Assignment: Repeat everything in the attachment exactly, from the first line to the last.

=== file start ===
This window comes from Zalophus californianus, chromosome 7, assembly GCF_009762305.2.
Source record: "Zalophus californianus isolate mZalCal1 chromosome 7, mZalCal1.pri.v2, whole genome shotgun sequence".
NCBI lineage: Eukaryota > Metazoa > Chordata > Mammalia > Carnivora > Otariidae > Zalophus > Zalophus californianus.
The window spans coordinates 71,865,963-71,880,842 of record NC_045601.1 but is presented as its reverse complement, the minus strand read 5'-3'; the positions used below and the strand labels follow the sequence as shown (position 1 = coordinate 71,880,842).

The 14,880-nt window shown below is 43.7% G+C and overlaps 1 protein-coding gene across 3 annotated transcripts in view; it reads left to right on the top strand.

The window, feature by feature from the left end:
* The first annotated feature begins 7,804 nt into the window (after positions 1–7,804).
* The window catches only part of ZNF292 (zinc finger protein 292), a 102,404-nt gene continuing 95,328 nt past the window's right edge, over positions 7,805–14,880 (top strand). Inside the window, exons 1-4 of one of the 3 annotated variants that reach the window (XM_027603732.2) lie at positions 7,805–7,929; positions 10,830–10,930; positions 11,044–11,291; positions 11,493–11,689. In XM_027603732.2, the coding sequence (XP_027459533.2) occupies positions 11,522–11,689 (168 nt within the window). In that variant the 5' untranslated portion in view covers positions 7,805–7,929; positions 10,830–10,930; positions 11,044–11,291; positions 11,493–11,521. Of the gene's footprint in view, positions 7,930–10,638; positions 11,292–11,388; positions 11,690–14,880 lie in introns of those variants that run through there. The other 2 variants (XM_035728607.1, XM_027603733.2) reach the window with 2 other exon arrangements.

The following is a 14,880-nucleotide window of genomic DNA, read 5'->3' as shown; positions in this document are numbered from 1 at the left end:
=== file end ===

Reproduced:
This window comes from Zalophus californianus, chromosome 7, assembly GCF_009762305.2.
Source record: "Zalophus californianus isolate mZalCal1 chromosome 7, mZalCal1.pri.v2, whole genome shotgun sequence".
NCBI lineage: Eukaryota > Metazoa > Chordata > Mammalia > Carnivora > Otariidae > Zalophus > Zalophus californianus.
The window spans coordinates 71,865,963-71,880,842 of record NC_045601.1 but is presented as its reverse complement, the minus strand read 5'-3'; the positions used below and the strand labels follow the sequence as shown (position 1 = coordinate 71,880,842).

The 14,880-nt window shown below is 43.7% G+C and overlaps 1 protein-coding gene across 3 annotated transcripts in view; it reads left to right on the top strand.

The window, feature by feature from the left end:
* The first annotated feature begins 7,804 nt into the window (after positions 1–7,804).
* The window catches only part of ZNF292 (zinc finger protein 292), a 102,404-nt gene continuing 95,328 nt past the window's right edge, over positions 7,805–14,880 (top strand). Inside the window, exons 1-4 of one of the 3 annotated variants that reach the window (XM_027603732.2) lie at positions 7,805–7,929; positions 10,830–10,930; positions 11,044–11,291; positions 11,493–11,689. In XM_027603732.2, the coding sequence (XP_027459533.2) occupies positions 11,522–11,689 (168 nt within the window). In that variant the 5' untranslated portion in view covers positions 7,805–7,929; positions 10,830–10,930; positions 11,044–11,291; positions 11,493–11,521. Of the gene's footprint in view, positions 7,930–10,638; positions 11,292–11,388; positions 11,690–14,880 lie in introns of those variants that run through there. The other 2 variants (XM_035728607.1, XM_027603733.2) reach the window with 2 other exon arrangements.

The following is a 14,880-nucleotide window of genomic DNA, read 5'->3' as shown; positions in this document are numbered from 1 at the left end: